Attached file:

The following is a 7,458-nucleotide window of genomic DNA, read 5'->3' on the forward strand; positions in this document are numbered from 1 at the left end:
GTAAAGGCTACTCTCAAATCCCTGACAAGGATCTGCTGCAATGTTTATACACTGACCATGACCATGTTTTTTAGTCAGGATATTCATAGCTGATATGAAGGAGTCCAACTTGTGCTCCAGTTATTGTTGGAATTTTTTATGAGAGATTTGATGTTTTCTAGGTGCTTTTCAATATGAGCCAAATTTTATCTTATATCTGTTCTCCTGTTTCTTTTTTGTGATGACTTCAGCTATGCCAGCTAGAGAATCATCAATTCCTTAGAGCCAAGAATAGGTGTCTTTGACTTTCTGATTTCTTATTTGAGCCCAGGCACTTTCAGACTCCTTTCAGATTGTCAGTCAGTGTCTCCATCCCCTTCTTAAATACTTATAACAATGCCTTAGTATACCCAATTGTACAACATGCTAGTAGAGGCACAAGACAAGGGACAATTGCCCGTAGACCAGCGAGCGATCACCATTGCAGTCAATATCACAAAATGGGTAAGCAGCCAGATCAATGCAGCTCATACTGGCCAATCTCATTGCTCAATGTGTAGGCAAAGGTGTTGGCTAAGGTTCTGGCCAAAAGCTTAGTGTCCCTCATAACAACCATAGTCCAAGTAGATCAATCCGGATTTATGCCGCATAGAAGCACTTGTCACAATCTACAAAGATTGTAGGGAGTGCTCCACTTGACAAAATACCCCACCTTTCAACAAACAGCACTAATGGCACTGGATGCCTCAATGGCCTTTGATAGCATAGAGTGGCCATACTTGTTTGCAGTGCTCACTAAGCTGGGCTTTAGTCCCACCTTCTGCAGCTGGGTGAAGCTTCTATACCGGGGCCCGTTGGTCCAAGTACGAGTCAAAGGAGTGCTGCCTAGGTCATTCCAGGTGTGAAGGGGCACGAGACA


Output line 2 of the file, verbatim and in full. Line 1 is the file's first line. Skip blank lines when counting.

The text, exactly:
GTAAAGGCTACTCTCAAATCCCTGACAAGGATCTGCTGCAATGTTTATACACTGACCATGACCATGTTTTTTAGTCAGGATATTCATAGCTGATATGAAGGAGTCCAACTTGTGCTCCAGTTATTGTTGGAATTTTTTATGAGAGATTTGATGTTTTCTAGGTGCTTTTCAATATGAGCCAAATTTTATCTTATATCTGTTCTCCTGTTTCTTTTTTGTGATGACTTCAGCTATGCCAGCTAGAGAATCATCAATTCCTTAGAGCCAAGAATAGGTGTCTTTGACTTTCTGATTTCTTATTTGAGCCCAGGCACTTTCAGACTCCTTTCAGATTGTCAGTCAGTGTCTCCATCCCCTTCTTAAATACTTATAACAATGCCTTAGTATACCCAATTGTACAACATGCTAGTAGAGGCACAAGACAAGGGACAATTGCCCGTAGACCAGCGAGCGATCACCATTGCAGTCAATATCACAAAATGGGTAAGCAGCCAGATCAATGCAGCTCATACTGGCCAATCTCATTGCTCAATGTGTAGGCAAAGGTGTTGGCTAAGGTTCTGGCCAAAAGCTTAGTGTCCCTCATAACAACCATAGTCCAAGTAGATCAATCCGGATTTATGCCGCATAGAAGCACTTGTCACAATCTACAAAGATTGTAGGGAGTGCTCCACTTGACAAAATACCCCACCTTTCAACAAACAGCACTAATGGCACTGGATGCCTCAATGGCCTTTGATAGCATAGAGTGGCCATACTTGTTTGCAGTGCTCACTAAGCTGGGCTTTAGTCCCACCTTCTGCAGCTGGGTGAAGCTTCTATACCGGGGCCCGTTGGTCCAAGTACGAGTCAAAGGAGTGCTGCCTAGGTCATTCCAGGTGTGAAGGGGCACGAGACA